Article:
Frilled shark - Chlamydoselachus anguineus
WHAT TO LOOK FOR
This shark has an elongated eel-shaped body, and a flattened snake-like head with a very short snout and a large terminal mouth. It has six pairs of curved gill slits, with the lower ends of the first pair connected under its throat. Its dorsal fin is low and much smaller than the anal fin. Its pectoral fins are smaller than its pelvic fins.
Dark chocolate-brown, brownish-grey, or brownish-black.
The shark is about 1.3 ft [39 cm] long when it is born. Males mature at 3 to5.3 ft [92 to163 cm] and females mature at 4.3 to4.4 ft [130 to135 cm]. Its maximum length is 6.4 ft [196 cm].
Widely spaced, needle-sharp, slender three-cusped teeth.
Benthic, epibenthic and pelagic. These sharks frequent off-shore shelves and upper continental and island slopes of 164 to 4921.3 ft [50 to1500 m] deep, but are occasionally located at the surface.
Widely but patchily distributed world-wide, rare to uncommon, usually in deep water.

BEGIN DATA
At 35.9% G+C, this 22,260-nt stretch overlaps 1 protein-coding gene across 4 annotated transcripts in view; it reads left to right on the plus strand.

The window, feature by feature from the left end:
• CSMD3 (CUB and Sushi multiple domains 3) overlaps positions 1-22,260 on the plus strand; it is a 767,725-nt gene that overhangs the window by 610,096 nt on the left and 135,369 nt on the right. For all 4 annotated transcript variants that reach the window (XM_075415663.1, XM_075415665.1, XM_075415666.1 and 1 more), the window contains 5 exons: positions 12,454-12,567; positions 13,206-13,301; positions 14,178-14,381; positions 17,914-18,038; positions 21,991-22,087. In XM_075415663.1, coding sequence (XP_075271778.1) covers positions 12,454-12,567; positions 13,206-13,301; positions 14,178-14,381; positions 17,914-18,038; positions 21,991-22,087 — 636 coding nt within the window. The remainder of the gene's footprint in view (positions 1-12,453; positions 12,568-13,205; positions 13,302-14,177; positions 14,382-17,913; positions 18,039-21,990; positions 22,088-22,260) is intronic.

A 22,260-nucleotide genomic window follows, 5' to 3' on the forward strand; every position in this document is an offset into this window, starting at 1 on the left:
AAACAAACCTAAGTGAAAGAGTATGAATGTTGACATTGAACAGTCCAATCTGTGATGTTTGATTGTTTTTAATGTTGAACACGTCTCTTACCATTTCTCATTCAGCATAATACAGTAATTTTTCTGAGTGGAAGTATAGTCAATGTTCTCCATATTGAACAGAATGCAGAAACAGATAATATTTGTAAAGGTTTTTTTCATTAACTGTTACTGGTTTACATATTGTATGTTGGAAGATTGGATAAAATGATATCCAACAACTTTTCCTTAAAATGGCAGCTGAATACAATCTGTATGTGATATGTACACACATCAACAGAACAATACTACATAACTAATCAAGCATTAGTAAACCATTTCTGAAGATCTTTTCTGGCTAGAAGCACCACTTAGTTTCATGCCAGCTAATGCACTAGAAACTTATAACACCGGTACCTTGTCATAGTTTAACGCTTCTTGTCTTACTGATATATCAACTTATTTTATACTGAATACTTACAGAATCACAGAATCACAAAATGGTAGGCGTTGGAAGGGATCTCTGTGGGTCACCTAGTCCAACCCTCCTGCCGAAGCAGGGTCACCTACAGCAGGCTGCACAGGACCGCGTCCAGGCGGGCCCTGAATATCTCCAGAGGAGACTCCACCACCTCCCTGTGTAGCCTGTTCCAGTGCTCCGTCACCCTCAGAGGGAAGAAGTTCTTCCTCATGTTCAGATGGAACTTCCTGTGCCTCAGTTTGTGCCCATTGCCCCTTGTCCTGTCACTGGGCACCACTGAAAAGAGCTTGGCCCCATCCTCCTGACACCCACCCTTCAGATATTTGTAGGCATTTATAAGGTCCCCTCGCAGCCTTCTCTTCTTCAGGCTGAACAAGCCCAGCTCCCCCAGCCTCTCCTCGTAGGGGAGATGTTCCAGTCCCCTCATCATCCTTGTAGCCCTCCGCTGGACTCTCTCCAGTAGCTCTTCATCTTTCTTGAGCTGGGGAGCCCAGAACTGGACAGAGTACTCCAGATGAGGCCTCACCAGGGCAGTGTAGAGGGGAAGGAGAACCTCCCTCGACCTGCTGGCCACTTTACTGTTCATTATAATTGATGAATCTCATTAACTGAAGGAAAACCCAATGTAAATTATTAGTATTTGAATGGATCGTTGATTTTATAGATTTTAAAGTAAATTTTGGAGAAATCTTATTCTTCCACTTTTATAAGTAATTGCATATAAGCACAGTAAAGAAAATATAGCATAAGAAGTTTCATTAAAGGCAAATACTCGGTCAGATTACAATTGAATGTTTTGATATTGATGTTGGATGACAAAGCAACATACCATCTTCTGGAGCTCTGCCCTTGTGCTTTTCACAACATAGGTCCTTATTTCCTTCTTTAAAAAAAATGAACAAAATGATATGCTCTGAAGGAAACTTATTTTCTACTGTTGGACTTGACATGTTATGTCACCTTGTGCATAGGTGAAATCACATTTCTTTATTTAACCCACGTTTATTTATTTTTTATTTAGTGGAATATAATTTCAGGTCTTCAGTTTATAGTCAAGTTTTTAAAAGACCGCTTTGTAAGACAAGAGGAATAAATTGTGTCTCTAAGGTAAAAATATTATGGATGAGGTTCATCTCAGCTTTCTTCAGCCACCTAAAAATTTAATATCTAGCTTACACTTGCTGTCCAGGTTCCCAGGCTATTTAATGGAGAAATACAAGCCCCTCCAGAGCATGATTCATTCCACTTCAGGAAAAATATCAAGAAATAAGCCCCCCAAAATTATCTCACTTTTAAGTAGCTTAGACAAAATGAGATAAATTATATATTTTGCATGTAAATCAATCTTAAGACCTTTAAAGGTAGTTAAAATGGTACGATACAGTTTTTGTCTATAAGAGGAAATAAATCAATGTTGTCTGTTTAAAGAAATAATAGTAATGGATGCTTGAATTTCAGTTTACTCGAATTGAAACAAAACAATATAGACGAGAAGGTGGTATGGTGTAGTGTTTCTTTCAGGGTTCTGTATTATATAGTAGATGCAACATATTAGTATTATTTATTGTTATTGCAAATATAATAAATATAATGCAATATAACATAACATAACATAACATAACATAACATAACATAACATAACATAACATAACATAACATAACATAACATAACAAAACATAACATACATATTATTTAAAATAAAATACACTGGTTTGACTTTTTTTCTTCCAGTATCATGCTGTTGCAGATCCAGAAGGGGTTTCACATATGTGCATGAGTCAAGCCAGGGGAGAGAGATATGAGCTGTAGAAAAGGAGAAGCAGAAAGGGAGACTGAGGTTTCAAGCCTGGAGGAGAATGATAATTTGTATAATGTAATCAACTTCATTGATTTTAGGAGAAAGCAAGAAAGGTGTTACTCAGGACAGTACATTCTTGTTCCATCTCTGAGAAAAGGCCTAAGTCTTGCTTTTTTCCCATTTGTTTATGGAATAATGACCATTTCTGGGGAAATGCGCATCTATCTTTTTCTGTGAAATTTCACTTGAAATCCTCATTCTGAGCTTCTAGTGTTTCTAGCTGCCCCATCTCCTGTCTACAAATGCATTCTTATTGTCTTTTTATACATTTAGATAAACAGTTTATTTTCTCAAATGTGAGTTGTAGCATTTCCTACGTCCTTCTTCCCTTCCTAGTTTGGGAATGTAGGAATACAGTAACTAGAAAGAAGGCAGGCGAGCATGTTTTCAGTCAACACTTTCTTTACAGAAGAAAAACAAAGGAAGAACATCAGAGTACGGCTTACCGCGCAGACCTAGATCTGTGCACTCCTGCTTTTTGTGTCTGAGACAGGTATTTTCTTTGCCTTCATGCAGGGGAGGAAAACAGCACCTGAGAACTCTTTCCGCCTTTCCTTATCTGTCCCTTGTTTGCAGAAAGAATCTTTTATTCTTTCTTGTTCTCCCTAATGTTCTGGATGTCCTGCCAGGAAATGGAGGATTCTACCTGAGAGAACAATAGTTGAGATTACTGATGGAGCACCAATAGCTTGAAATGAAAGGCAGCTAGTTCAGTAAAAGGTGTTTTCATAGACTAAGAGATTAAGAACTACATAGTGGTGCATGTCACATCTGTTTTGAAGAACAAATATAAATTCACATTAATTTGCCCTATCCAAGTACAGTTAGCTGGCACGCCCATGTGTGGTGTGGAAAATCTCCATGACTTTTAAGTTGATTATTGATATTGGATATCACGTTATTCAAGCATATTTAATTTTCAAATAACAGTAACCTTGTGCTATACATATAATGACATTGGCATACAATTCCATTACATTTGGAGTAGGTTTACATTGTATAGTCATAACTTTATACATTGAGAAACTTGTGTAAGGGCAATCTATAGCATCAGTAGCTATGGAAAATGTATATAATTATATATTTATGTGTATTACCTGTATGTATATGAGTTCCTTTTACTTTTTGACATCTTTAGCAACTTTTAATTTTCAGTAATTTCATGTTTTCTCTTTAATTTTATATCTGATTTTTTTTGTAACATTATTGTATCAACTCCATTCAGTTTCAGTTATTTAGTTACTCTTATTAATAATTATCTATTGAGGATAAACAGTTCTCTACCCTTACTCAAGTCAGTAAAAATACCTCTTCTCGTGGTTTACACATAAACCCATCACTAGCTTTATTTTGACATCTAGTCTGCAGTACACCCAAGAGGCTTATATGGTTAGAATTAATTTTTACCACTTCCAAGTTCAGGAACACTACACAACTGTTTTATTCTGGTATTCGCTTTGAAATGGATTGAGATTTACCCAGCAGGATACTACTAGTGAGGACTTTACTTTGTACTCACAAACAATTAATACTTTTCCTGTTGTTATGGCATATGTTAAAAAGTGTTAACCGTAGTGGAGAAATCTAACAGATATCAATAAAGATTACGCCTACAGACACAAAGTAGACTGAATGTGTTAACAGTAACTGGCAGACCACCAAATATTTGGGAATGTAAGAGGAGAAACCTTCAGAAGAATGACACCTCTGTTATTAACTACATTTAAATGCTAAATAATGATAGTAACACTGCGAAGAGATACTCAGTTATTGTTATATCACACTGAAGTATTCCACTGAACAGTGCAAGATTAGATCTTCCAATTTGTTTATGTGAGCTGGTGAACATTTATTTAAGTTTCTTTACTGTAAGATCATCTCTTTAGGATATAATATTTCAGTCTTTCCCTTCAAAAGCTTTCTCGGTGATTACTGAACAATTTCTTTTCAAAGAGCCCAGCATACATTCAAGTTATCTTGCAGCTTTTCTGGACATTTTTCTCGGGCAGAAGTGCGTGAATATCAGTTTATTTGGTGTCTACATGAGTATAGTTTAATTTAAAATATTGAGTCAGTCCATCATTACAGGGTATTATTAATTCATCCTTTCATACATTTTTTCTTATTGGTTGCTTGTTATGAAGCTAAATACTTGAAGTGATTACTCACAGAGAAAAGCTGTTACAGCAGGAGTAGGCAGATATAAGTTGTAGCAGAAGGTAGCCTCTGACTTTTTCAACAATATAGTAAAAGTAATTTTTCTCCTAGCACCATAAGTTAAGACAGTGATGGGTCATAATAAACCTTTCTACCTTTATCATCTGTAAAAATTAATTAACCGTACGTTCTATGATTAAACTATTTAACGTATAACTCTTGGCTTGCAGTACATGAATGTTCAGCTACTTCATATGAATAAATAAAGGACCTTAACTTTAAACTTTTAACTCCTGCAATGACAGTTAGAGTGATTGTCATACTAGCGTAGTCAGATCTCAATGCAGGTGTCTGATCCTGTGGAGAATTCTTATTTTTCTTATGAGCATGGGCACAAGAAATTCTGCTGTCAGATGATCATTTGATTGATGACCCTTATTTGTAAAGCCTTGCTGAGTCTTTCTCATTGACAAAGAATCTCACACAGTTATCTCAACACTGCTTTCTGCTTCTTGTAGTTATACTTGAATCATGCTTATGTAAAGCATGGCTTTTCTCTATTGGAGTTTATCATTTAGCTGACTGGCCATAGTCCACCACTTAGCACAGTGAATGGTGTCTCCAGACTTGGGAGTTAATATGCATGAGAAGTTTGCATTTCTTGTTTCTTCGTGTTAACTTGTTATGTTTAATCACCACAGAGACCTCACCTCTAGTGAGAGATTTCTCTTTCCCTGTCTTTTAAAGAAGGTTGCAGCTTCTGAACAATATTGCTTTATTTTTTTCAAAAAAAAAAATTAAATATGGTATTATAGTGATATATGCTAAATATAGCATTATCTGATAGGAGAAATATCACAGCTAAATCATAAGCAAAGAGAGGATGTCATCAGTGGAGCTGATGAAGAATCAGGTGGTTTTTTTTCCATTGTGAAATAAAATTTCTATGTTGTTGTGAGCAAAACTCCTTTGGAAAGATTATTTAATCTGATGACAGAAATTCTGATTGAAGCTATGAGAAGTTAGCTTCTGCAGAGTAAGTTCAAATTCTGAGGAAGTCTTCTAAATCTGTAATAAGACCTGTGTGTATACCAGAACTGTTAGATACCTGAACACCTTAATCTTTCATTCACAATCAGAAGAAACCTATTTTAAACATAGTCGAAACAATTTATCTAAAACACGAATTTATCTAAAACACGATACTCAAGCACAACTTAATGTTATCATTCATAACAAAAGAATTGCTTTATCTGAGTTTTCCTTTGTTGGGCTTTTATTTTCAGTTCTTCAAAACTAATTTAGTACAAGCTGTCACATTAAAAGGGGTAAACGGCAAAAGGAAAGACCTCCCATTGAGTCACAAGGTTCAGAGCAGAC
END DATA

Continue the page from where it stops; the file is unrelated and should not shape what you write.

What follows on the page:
Prey – Deepwater actively-swimming squid and fishes. Pups in a litter may feed on huge uterine eggs 4.3-4.7 inches [11-12 cm] long.
Reproduction – Ovoviviparous, with 6-12 pups per litter. Pregnant females have very large abdomens. They may reproduce all year in deep water, but mate in the spring off of Japan. Their gestation period is probably long (1-2 years).
In captivity, they have a habit of swimming with the mouth open and it may be that their conspicuous white teeth are used to lure prey.
They are often the bycatch of deep bottom trawls and gillnets, and are utilized for fishmeal and meat. They are occasionally kept in aquaria, and are harmless to man.